Most of all, Ramanujan had put so much effort into infinite series and he used them to invent equations for 1p , one of the 17 equations he explored is:

Another interesting work of Ramanujan is the number ‘1729’ otherwise known as the ‘Hardy – Ramanujan number’ is the smallest taxicab number resulted from the sum of two different positive cubes. Hardy was able to come up with this as he was travelling to visit Ramanujan in the hospital in his last few days. Hardy, in his words, stated that ‘I thought the number of my taxicab was 1729. It seemed to me rather a dull number.’ But Ramanujan looked at the problem at a different angle and so replied: ‘No, Hardy! No, Hardy! It is a very interesting number. It is the smallest number expressible as the sum of two cubes in two different ways.’

The interesting part is that the number of different combinations is decided upon the position of the term, Ta(n). For example the fifth term, Ta(5), could be obtained by five different combinations of two positive cubes.

As already mentioned Ramanujan had an enormous curiosity when it comes to ‘Infinity’ and he has been called ‘The Man Who Knew Infinity’ by author Robert Kanigel. Ramanujan is known for his weakness in proving formulas and he once sent a letter to Hardy specifying that he found a value which basically stands for the ‘prime of prime numbers’. Ramanujan theory was that:

At first they didn’t believe his theory, but after a long work, Hardy and Littlewood figured out how Ramanujan came up with this. Ramanujan has looked at ‘Riemann’s zeta landscape’ and was able to find the missing part.

Ramanujan did a lot of work on modular equations where an equation is represented in terms of x, and he did further work on f(x2), f(x3) and so on. It was an area where he was very strong and recognised at. Hardy stated that ‘It is here that both the profundity and limitations of Ramanujan’s knowledge stand out most sharply’. The study of modular equations led Ramanujan to pay attention to modular functions. His interest pushed him to publish a paper on this topic, titled ‘Modular Equations and Approximations top’ during his study in 1914.

A lot of Ramanujan’s work is related to Pi which is used today in many different areas including computers and education. Children today start learning about pi and how it is used to find the area and circumference of a circle starting from secondary schools where it is compulsory and some continue with it in higher education. Pi exists everywhere and in many different subjects. Not only in circles, but pi also occurs in many mathematical equations, also in science to measure ocean waves as well as in statistics of economy.

Ramanujan has contributed so much towards pi through various different formulas. His contributions were very successful and had high levels of accuracy. The formulas and equations he developed are now used in computers to generate the accurate value of pi which includes millions of digits. Pi reached 100 million digits in 1987. But what is the point of generating more and more values of pi? The answer is simply that the more values of pi there are the more reliable and efficient the computers are. Besides, due to the high number of remarkable mathematical softwares, mathematicians today can untangle the mathematics behind pi so that Ramanujan’s methods and proofs become understandable and coherent since his notebooks had barely any statements.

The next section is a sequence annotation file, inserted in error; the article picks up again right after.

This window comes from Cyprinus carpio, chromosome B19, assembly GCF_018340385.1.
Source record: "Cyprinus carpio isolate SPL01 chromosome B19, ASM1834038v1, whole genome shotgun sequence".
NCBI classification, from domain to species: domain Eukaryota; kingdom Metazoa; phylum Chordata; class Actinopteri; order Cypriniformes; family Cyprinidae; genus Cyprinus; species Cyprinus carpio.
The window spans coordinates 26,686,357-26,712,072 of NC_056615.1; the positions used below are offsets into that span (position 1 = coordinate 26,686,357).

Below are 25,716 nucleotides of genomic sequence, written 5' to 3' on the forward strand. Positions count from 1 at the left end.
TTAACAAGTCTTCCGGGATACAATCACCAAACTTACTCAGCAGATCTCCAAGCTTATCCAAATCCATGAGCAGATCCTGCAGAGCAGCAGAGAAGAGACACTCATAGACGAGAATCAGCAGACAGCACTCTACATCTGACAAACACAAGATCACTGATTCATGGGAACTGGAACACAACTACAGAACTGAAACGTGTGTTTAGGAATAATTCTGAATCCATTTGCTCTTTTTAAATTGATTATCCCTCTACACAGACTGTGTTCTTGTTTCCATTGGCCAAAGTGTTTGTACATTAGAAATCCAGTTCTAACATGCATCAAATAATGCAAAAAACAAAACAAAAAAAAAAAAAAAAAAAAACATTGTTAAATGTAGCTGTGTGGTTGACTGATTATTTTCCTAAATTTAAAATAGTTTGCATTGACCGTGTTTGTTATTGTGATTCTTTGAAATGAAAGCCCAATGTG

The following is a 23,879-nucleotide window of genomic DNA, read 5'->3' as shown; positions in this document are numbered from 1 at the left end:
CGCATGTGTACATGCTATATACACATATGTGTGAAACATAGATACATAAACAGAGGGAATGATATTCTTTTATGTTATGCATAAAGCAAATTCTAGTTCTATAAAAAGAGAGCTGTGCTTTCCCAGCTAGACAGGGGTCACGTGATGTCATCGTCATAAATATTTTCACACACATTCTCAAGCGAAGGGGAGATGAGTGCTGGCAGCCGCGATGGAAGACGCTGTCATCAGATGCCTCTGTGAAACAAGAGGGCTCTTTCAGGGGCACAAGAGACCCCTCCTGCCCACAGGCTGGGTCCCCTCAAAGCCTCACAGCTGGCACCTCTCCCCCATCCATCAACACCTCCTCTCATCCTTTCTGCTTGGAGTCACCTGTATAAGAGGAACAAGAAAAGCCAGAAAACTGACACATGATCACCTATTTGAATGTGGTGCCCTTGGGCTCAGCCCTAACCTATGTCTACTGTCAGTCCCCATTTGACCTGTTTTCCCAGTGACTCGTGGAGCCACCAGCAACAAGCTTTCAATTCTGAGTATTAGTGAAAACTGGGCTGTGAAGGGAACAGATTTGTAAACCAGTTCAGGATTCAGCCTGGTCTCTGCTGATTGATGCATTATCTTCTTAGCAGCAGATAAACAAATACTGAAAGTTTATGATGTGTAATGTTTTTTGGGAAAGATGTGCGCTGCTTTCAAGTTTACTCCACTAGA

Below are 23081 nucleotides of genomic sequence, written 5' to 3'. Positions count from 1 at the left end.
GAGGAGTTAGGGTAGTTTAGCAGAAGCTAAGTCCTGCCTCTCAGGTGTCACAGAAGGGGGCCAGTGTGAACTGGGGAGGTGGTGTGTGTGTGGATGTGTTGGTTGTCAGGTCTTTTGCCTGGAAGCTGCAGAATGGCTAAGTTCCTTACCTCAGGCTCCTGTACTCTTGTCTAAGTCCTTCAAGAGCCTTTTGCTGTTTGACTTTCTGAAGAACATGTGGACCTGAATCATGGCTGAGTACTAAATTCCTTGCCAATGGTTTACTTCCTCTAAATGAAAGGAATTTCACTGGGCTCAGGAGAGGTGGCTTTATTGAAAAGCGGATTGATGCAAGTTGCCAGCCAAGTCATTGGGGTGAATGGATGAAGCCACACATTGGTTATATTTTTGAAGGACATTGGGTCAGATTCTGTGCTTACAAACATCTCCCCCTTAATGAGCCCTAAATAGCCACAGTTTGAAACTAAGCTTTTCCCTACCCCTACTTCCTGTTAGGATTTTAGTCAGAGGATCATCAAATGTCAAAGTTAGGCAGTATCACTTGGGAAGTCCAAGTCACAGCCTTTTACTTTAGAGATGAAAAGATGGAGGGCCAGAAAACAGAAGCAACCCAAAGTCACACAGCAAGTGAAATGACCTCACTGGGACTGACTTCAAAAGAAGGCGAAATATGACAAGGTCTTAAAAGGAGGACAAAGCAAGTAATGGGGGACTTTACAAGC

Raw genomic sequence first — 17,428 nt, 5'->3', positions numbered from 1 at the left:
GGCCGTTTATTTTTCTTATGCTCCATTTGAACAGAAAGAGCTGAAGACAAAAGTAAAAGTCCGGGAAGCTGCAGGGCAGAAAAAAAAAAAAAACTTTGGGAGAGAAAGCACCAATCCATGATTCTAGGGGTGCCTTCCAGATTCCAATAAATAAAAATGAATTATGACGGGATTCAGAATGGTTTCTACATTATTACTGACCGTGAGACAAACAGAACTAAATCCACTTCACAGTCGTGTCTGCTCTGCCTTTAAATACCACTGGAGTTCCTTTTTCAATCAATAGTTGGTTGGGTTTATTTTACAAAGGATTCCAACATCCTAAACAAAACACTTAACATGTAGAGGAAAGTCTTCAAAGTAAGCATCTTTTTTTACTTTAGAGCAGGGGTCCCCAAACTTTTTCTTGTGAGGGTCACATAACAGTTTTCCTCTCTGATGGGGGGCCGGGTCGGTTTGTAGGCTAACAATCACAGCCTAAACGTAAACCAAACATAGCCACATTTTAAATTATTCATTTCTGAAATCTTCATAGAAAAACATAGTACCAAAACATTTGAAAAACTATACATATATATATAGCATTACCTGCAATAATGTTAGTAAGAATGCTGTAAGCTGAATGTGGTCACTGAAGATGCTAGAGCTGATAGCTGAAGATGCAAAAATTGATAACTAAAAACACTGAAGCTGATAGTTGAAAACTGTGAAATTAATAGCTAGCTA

In conclusion Ramanujan has been compared to significant names including some of the masters of mathematics such as Newton and Einstein. His intelligence led him to move away from a poor town in India into Cambridge where he became a famous mathematician taking into account his health issues. One of his great stories that is shared with us took place while he had a conversation with a friend named Sandow. Sandow got curious and so asked why Ramanujan had ‘rough and black’ elbows. Ramanujan replied “My elbow has become rough and black in making a genius of me! Night and day I do my calculations on slate. It is too slow to look for a rag to wipe it with. I wipe the slate almost every few minutes with my elbow”. Sandow was amazed but still questioned why he wouldn’t use paper instead, Ramanujan answered “When food itself is a problem, how can I find money for paper? I may require four reams of paper every month”. Ramanujan revealed the true definition of ‘passion’ and proved a great theory that no obstacles can stand in the way of somebody’s dream.

Ramanujan has been an inspiration for some generations and his work is carried on until this moment throughout several technologies, most importantly, computers. Ramanujan died at the young age of 37 leaving us a great history in mathematics, so the question we should ask ourselves is: What more could he have achieved if he had lived a little longer?

- D.H. Bailey, J.M. Borwein & P.B Borwein, Ramanujan’s Solvable Modular Equations: http://www.cecm.sfu.ca/organics/papers/borwein/paper/html/node13.html#SECTION00060000000000000000, 04/11/2009.
- Durango Bill, Ramanujan Numbers and The Taxicab Problem:
http://www.durangobill.com/Ramanujan.html, 02/11/2009.

- Karthi, Beautiful equations:
http://yeskarthi.wordpress.com/2006/07/06/beautiful-equations, 02/11/2009.

- Tito III Piezas & Eric W. Weisstein, Rogers-Ramanujan Continued Fraction:
http://mathworld.wolfram.com/Rogers-RamanujanContinuedFraction.html, 02/11/2009.

- Vigyan Prasar, Srinivasa Ramanujan – A Remarkable Mathematical Genius: http://www.vigyanprasar.gov.in/scientists/Ramanujan.HTM, 17/10/2009.
- Thayer Watkins, Srinivasa Ramanujan – a Mathematician Brilliant Beyond Comparison: http://www.applet-magic.com/ramanujan.htm, 31/10/2009.
- Eric W. Weisstein, Ramanujan, Srinivasa (1887-1920):
http://scienceworld.wolfram.com/biography/Ramanujan.html, 02/11/2009.

- Bill Willis, The World’s Greatest Unknown Mathematician: http://www.worsleyschool.net/science/files/rama/page.html, 17/10/2009.
- Unkown, Shrinivas Ramanujan:
Life: http://www.worldofbiography.com/9094-S.Ramanujan/life.htm,

- On Ramanujan: http://www.worldofbiography.com/9094-S.Ramanujan/onram.htm, Chronology: http://www.worldofbiography.com/9094-S.Ramanujan/chrono.htm, 17/10/2009.

- Bruce C. Berndt & Robert A. Rankin, 1995, History of Mathematics, Volume 9, Ramanujan: LETTERS and COMMENTARY, p1-3, Rhode Island: American & London Mathematical Society.
- Bruce C. Berndt & Robert A. Rankin, 2001, History of Mathematics, Volume 22, Ramanujan: Essays and Surveys, p9-11, Rhode Island: American & London Mathematical Society.
- Lennart Berggren, Jonathan M. Borwein & Peter B. Borwein, 2004, Third Edition, Pi: a source book, p588-590, New York: Springer-Verlag.